The way of rational demonstration-Islam teaches those people who are endowed with sound minds and who have the capacity to comprehend scientific theories and intellectual and logical arguments through logical and rational demonstration. In other words, it guides them towards that which their uncorrupted and reality-seeking primordial nature immediately perceives. It does not first impose upon them its doctrines and beliefs and then defend these by reasoning and proofs.
The Book and the Tradition, that is, the verses of the Holy Qur’an and the sayings of the Prophet and of the Shi'ite Imams-which make clear the meaning and purpose of the Qur’anic verses-are full of this type of rational demonstration. In them the Islamic beliefs and doctrines are explained in detail by means of the simplest forms of expression and the most convincing proofs, and likewise, mention is made in them of the general and universal benefits and advantages of the Islamic laws and injunctions.
Obviously, we must not overlook the fact that the meaning of discussion and demonstration of the benefits and advantages of the Islamic laws and injunctions is not that if an individual Muslim or Islamic society in general does not understand a particular injunction, that injunction should be rejected. For as we have already mentioned, these laws were promulgated by means of prophecy, and the proof of the validity of prophecy is a summary proof of the validity of these laws, even if we do not possess the detailed reason for this.
The way of purification of the soul-The third group of men are those who are ready and eager to sever all material attachments and to turn their attention away from the deceiving adornments and illusory desires of this world. Such men are prepared to forget all that is other than God and to close their eyes to every beauty and ugliness and every sweet and bitter experience of this transient and illusory existence.
Opening the eye of discernment towards the eternal world, they are prepared to contemplate without the veil of materiality the radiance of the Majesty and Grandeur of God, to traverse the stages of human perfection which must be crossed upon leaving this fleeting life, and to enter into the Proximity of the Divine. With such men Islam converses secretly of the divine mysteries in a language which they alone understand, and thus it guides them from the depths of ignorance to the pinnacle of knowledge and wisdom.
A number of orientalists have said that Islamic mystical and metaphysical doctrines have been borrowed from those of India, for Islam in itself is no more than a series of extremely concrete and simple beliefs and sterile forms of worship. The succinct reply to these claims is provided nicely by the words of the poet: "O Sweetheart, the difficulty is that you're no judge of words."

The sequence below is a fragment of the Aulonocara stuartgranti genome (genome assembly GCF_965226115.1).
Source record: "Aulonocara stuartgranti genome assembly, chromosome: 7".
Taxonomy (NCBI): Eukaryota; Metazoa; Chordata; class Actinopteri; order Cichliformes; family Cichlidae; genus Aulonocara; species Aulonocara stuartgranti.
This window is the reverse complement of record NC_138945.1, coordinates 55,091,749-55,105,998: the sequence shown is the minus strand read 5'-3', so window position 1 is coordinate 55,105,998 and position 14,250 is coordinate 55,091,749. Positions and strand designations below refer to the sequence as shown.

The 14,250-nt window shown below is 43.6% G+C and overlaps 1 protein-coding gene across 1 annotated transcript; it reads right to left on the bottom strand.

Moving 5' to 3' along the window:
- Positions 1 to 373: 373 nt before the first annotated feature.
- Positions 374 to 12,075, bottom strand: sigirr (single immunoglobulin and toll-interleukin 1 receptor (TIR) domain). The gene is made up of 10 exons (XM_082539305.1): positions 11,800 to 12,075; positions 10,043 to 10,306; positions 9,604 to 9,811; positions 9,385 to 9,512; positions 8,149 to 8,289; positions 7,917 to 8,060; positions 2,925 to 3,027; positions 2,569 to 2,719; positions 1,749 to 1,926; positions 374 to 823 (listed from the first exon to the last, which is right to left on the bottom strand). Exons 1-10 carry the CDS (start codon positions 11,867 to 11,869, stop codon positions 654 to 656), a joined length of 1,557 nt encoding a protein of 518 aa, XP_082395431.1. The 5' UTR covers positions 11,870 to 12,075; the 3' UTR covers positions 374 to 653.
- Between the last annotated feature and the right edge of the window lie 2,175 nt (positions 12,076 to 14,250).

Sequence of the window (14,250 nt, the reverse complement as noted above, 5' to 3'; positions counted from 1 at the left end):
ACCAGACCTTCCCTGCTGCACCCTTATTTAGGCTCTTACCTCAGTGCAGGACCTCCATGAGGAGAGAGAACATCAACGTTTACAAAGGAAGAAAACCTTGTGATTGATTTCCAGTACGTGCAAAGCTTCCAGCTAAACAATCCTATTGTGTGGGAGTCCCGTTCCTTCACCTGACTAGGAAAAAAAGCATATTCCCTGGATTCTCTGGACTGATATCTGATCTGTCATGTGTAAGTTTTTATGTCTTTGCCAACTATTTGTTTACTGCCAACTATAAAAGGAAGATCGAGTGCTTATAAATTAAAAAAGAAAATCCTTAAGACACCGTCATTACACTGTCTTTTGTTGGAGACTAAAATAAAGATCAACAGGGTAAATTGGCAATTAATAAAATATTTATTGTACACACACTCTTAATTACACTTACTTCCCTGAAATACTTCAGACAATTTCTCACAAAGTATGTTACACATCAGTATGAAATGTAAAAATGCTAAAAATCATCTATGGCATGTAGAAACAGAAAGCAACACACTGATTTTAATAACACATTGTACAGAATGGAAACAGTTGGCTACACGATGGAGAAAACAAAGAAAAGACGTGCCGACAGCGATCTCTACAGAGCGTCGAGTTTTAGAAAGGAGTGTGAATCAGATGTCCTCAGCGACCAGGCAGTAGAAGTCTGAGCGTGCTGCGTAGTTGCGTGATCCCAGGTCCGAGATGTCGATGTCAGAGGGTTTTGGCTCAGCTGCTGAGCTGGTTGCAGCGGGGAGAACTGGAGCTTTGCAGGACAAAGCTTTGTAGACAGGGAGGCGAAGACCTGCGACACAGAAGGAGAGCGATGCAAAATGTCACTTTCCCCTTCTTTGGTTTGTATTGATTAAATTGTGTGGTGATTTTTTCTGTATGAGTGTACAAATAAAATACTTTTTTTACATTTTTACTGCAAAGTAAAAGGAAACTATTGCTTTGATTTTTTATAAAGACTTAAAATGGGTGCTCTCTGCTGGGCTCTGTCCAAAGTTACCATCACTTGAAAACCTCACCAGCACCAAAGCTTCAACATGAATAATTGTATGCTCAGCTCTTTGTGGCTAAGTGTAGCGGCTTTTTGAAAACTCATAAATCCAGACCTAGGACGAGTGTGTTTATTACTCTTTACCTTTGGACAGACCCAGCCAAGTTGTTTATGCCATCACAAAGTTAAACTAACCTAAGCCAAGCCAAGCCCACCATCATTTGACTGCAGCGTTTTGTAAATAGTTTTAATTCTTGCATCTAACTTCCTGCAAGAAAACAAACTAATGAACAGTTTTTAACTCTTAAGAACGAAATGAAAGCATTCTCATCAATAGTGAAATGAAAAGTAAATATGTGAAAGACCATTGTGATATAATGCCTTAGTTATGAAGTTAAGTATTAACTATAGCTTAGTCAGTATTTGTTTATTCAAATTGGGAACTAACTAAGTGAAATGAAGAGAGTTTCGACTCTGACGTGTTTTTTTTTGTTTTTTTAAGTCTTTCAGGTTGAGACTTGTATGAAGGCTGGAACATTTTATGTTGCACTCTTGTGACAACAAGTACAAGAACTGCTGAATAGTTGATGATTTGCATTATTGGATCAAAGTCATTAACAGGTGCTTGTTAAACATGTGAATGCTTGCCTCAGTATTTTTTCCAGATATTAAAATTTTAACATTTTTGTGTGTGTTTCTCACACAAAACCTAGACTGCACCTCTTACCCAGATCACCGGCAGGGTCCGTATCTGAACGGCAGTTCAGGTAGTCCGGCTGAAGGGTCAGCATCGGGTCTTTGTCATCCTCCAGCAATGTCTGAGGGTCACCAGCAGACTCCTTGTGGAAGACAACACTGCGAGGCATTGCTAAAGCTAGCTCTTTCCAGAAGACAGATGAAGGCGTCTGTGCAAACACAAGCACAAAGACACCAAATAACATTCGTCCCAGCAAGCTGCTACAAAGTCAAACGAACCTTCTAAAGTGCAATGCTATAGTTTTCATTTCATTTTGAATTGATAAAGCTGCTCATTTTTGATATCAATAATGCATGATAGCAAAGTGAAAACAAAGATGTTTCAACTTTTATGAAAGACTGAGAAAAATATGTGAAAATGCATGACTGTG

We, of course, in our answer to this criticism, do not wish to defend Islam from the point of view of its mystics and engage in proving the validity and originality in the face of Indian mysticism of the various ways which they have traversed on the spiritual path. In the same way, in our discussion of rational demonstration we were not concerned with analyzing and proving the validity of all the books on philosophy written by Muslims, and in our discussion of the way of the formal aspects of religion we did not declare as correct the way of the generality of Muslims whatever it might be.
Rather, our goal in this article is limited to a general survey of the original and genuine Islamic sources, that is, the Book and the Tradition, without concerning ourselves with agreeing or disagreeing with the activities and conduct of any particular one of the foregoing classes of men.
The claim of the above-mentioned orientalists is based upon the principle of evolution, according to which the development and perfection of a natural phenomena is explained in a scientific manner. This principle has been generalized to include every sort of happening in whatever sphere, even habits, customs and phenomena of a spiritual nature. Thus the root cause of every event is sought in preceding events. According to the same principle it has been said that Islamic laws were borrowed from those of the Romans and Islamic doctrines from the philosophical ideas of the Greeks.
These orientalists have been mistaken in their judgement in two respects. First, they have considered what is called "mystical intuition" to be of the same order as normal thought and hence they have imagined that the knowledge gained by purification of the soul is a system of poetical thoughts, much as if a poet with his overflowing and creative imagination and his eloquent means of expression could voice such concepts better than a mystic knower of the divine secrets.
A similar mistake is made in the case of revelation, which is the celestial perception of prophets and the means of receiving divine sciences and laws. As a result, the basic source of Islamic doctrine and injunctions is represented as being Greek thought and Roman law.
This mistake is perfectly obvious in the discussions carried on about prophecy and the "mode of thought" of prophets. Moreover, the words and utterances which have reached us from the prophets-whether their claim to prophecy be true or not-openly contradict such opinions.